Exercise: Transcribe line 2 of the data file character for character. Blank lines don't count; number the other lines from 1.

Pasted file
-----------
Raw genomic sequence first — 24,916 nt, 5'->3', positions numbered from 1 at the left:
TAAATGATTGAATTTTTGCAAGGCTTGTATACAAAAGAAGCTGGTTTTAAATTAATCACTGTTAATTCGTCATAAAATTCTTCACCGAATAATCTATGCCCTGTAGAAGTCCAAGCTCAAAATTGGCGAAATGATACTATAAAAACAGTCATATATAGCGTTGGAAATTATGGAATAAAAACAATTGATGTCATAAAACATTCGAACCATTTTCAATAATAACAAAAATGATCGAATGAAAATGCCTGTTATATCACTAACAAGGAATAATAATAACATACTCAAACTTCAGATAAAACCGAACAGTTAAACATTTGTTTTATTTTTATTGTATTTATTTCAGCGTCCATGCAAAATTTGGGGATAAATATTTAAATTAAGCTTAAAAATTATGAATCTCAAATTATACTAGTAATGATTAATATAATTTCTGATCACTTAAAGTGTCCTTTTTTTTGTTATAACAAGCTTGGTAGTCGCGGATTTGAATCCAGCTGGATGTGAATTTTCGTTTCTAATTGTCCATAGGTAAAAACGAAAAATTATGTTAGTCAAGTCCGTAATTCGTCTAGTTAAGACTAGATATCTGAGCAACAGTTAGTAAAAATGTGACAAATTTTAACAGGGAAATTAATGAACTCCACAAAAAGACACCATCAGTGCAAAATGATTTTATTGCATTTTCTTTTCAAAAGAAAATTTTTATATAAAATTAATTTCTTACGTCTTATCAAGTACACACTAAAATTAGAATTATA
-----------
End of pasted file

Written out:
TAAATGATTGAATTTTTGCAAGGCTTGTATACAAAAGAAGCTGGTTTTAAATTAATCACTGTTAATTCGTCATAAAATTCTTCACCGAATAATCTATGCCCTGTAGAAGTCCAAGCTCAAAATTGGCGAAATGATACTATAAAAACAGTCATATATAGCGTTGGAAATTATGGAATAAAAACAATTGATGTCATAAAACATTCGAACCATTTTCAATAATAACAAAAATGATCGAATGAAAATGCCTGTTATATCACTAACAAGGAATAATAATAACATACTCAAACTTCAGATAAAACCGAACAGTTAAACATTTGTTTTATTTTTATTGTATTTATTTCAGCGTCCATGCAAAATTTGGGGATAAATATTTAAATTAAGCTTAAAAATTATGAATCTCAAATTATACTAGTAATGATTAATATAATTTCTGATCACTTAAAGTGTCCTTTTTTTTGTTATAACAAGCTTGGTAGTCGCGGATTTGAATCCAGCTGGATGTGAATTTTCGTTTCTAATTGTCCATAGGTAAAAACGAAAAATTATGTTAGTCAAGTCCGTAATTCGTCTAGTTAAGACTAGATATCTGAGCAACAGTTAGTAAAAATGTGACAAATTTTAACAGGGAAATTAATGAACTCCACAAAAAGACACCATCAGTGCAAAATGATTTTATTGCATTTTCTTTTCAAAAGAAAATTTTTATATAAAATTAATTTCTTACGTCTTATCAAGTACACACTAAAATTAGAATTATA